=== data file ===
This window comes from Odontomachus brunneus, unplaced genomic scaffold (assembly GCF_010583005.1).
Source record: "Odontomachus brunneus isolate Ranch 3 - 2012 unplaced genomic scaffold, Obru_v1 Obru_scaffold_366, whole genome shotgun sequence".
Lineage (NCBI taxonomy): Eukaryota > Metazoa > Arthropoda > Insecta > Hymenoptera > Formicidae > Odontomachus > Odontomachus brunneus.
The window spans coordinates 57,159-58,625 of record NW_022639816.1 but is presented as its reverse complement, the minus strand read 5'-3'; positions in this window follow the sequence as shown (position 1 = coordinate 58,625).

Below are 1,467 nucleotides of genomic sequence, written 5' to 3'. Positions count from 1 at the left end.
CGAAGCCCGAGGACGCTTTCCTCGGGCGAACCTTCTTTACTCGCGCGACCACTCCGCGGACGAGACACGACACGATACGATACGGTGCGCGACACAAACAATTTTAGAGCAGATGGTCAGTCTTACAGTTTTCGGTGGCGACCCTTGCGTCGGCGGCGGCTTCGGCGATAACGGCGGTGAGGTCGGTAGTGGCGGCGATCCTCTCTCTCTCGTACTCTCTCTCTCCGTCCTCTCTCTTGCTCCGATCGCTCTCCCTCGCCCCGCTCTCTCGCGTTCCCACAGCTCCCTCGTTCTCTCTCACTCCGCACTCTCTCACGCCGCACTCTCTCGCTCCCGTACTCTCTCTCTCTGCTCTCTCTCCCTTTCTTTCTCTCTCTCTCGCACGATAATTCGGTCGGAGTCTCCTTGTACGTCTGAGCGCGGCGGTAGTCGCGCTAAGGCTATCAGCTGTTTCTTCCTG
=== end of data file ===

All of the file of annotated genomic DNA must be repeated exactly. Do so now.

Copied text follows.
This window comes from Odontomachus brunneus, unplaced genomic scaffold (assembly GCF_010583005.1).
Source record: "Odontomachus brunneus isolate Ranch 3 - 2012 unplaced genomic scaffold, Obru_v1 Obru_scaffold_366, whole genome shotgun sequence".
Lineage (NCBI taxonomy): Eukaryota > Metazoa > Arthropoda > Insecta > Hymenoptera > Formicidae > Odontomachus > Odontomachus brunneus.
The window spans coordinates 57,159-58,625 of record NW_022639816.1 but is presented as its reverse complement, the minus strand read 5'-3'; positions in this window follow the sequence as shown (position 1 = coordinate 58,625).

Below are 1,467 nucleotides of genomic sequence, written 5' to 3'. Positions count from 1 at the left end.
CGAAGCCCGAGGACGCTTTCCTCGGGCGAACCTTCTTTACTCGCGCGACCACTCCGCGGACGAGACACGACACGATACGATACGGTGCGCGACACAAACAATTTTAGAGCAGATGGTCAGTCTTACAGTTTTCGGTGGCGACCCTTGCGTCGGCGGCGGCTTCGGCGATAACGGCGGTGAGGTCGGTAGTGGCGGCGATCCTCTCTCTCTCGTACTCTCTCTCTCCGTCCTCTCTCTTGCTCCGATCGCTCTCCCTCGCCCCGCTCTCTCGCGTTCCCACAGCTCCCTCGTTCTCTCTCACTCCGCACTCTCTCACGCCGCACTCTCTCGCTCCCGTACTCTCTCTCTCTGCTCTCTCTCCCTTTCTTTCTCTCTCTCTCGCACGATAATTCGGTCGGAGTCTCCTTGTACGTCTGAGCGCGGCGGTAGTCGCGCTAAGGCTATCAGCTGTTTCTTCCTG